Caroline Coon, the London born artist, has worked in the vanguard of cultural movements that have caused storms of social change: the hippie 'peace and love' underground, the punk rock movement and feminism.

By the time Coon left art school in 1968 figurative painting was deemed 'dead', but she avoided fashion and 'cool' and continued to work figuratively in oils on canvas with a brush. She was not interested in painting in new ways or working with 'new' materials but in seeing and interpreting the world anew. Her painting is 'hot', usually structured around narrative and imprinted by Pop Art, Feminist Art and the politics of sexual liberation. Her hermaphrodidic she/he human or queer figures confront and destabilise patriarchal, binary sexual stereotypes. (For Gender Critical clarification go to the NEWS page.)

In contrast to society's acceptance of the female nude, Coon's honest depiction of the male nude has been considered shocking - in 1995 the Tate Gallery banned her 'Mr Olympia' painting because it showed an erect penis. Recently Coon has been painting her Ladbroke Grove neighborhood in a series of narrative urban landscapes, including 'The Brothel Series'.

CUNST ART. Cunst Art is the ongoing feminist art/performance project publishing provocative art-errorist THORNS, most recently 'The Woman=Whore Questionnaire', 'Black is Gay', 'Abort The Pope', 'LesbIAM', 'It Is Women's Duty And Right To Hate Religion', 'WOMEN+AMBITION' and (see NEWS page) 'LAID BARE - Diary - 1983-1984', a study on the indivisibility of race, class and sex.

The Cunst Art pamphlet 'Calling Women Whores Lets Rapists Go Free' by Caroline Coon and barrister Amber Marks sets out the urgent need to legalise prostitution. It is because the profession of prostitute is considered despicable that all women are despised.

Punk Rock. Caroline Coon's design work can be seen in the make-up and style of The Stains and the musicians in the cult film that influenced the 1990’s Riot Grrrl movement, ‘Ladies and Gentlemen, The Fabulous Stains’ (Paramount 1982) on which she worked as special consultant. She designed the Global Revolution poster for The Clash second album 'Give 'em Enough Rope' (CBS 1978). Coon's photographs are published around the world and her sleeve covers include The Clash's first hit single 'White Riot' (CBS 1977), The Police's first hit single 'Roxanne' (A&M 1978) and Babyshambles 'Janie Jones/Strummerville' (B-Unique Records 2006). '1988: the New Wave Punk Rock Explosion' by Caroline Coon (Omnibus Press edition published in 1982) is her inside 'as it happened' story of punk, with musicians and fans speeking for themselves. Caroline Coon managed The Clash from 1978 to 1980, through the UK Sort It Out tour and the USA Pearl Harbour tour.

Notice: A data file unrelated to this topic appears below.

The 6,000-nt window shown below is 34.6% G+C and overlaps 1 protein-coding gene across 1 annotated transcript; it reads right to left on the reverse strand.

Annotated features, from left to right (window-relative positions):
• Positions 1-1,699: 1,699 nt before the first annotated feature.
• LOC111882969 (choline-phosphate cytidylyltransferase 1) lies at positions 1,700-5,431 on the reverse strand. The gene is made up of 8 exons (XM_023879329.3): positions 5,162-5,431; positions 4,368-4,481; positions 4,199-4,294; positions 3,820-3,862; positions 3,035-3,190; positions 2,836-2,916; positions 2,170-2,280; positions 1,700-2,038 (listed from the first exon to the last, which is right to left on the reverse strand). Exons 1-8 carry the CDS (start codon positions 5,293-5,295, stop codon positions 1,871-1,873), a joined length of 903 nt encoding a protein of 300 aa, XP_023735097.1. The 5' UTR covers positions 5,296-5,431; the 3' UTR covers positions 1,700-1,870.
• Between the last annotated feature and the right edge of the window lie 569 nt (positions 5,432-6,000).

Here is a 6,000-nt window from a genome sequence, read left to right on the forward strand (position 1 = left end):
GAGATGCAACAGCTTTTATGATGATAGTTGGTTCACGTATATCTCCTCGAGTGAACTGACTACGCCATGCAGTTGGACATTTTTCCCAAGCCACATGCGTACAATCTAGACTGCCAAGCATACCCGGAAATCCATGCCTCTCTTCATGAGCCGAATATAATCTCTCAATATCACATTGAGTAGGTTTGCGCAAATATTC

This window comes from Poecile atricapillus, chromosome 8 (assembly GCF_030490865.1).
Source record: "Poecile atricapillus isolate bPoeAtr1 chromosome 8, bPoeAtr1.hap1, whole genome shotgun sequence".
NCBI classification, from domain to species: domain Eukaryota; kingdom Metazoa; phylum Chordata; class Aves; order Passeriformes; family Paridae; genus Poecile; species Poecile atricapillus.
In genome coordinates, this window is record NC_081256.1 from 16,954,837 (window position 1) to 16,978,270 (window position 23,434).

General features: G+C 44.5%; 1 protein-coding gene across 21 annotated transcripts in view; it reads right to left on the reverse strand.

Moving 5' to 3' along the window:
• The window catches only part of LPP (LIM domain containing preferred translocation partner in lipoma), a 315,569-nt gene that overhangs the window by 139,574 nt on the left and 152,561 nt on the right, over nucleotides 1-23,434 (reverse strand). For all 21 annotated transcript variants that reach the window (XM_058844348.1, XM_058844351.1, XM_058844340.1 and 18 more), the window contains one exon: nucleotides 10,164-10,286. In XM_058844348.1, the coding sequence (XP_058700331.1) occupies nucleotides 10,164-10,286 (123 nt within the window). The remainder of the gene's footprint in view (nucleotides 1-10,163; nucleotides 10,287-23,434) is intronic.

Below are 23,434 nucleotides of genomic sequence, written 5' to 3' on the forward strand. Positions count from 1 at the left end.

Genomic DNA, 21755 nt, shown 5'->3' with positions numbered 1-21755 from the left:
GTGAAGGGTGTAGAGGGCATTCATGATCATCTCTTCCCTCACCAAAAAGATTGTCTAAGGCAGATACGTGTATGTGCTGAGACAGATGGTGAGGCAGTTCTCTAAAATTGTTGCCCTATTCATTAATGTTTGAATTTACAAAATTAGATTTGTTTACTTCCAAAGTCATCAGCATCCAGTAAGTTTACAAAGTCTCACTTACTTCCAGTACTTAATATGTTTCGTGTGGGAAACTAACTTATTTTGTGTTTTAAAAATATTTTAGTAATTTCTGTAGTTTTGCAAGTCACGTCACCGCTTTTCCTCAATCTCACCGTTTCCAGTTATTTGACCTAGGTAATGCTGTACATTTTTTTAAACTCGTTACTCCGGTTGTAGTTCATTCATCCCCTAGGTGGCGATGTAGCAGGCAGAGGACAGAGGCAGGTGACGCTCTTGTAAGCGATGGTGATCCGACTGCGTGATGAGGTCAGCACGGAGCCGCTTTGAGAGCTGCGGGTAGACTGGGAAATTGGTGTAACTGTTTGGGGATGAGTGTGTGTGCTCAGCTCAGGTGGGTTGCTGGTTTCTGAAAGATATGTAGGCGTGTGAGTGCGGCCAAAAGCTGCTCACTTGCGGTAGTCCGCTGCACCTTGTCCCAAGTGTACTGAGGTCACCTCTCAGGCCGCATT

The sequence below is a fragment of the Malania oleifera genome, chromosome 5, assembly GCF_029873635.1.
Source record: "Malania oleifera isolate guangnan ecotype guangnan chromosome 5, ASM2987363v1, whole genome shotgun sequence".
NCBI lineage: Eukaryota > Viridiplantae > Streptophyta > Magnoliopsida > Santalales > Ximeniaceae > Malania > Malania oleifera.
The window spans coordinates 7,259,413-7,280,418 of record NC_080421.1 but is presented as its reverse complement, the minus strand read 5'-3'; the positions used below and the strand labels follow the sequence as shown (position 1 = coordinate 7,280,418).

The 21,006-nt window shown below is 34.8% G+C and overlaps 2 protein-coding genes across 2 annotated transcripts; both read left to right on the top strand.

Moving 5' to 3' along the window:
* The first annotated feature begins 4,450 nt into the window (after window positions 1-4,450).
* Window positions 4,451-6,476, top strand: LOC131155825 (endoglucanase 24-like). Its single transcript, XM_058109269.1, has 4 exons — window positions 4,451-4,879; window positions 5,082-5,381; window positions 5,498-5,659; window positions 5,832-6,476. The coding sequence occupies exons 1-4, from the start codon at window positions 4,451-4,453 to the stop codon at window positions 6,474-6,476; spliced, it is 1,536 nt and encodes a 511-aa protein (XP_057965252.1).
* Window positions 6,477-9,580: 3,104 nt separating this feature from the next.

In 1971 Caroline Coon was one of the women to whom Germaine Greer dedicated 'The Female Eunuch'.

In the 1960's, Caroline Coon was the inspiration for Bob Dylan's song 'She Belongs To Me' and Robert Wyatt's song 'O Caroline'. In 1977 the New Musical Express stated that the Strangler's song 'London Lady' was written about Caroline Coon. In fact, the song is a woman-hating fantasy with lyrics indicative of what clinicians call 'small penis anxiety' and evidence of the sexism and misogyny that contaminates the male dominated music industry to this day. See: Caroline Coon's interview with Hugh Cornwell in '1988: The New Wave Punk Rock Explosion'.

Summer of Love: In 1967, while a student of fine art at Central St Martins College of Art, Caroline Coon founded RELEASE, the 24 hour 'underground welfare service'. The RELEASE BUST CARD - the first 'know your rights' bust card in the world - was designed, created and first distributed from Caroline Coon's studio in July 1967. The 'Peace Dove' logo that Caroline Coon designed for Release in 1967 was the Release logo until 2008. For more about the foundation of Release, see: 'The Unsung Sixties: Memories of social innovation' (Chapter 13) by Helene Curtis and Mimi Sanderson, Whiting & Birch Ltd 2004.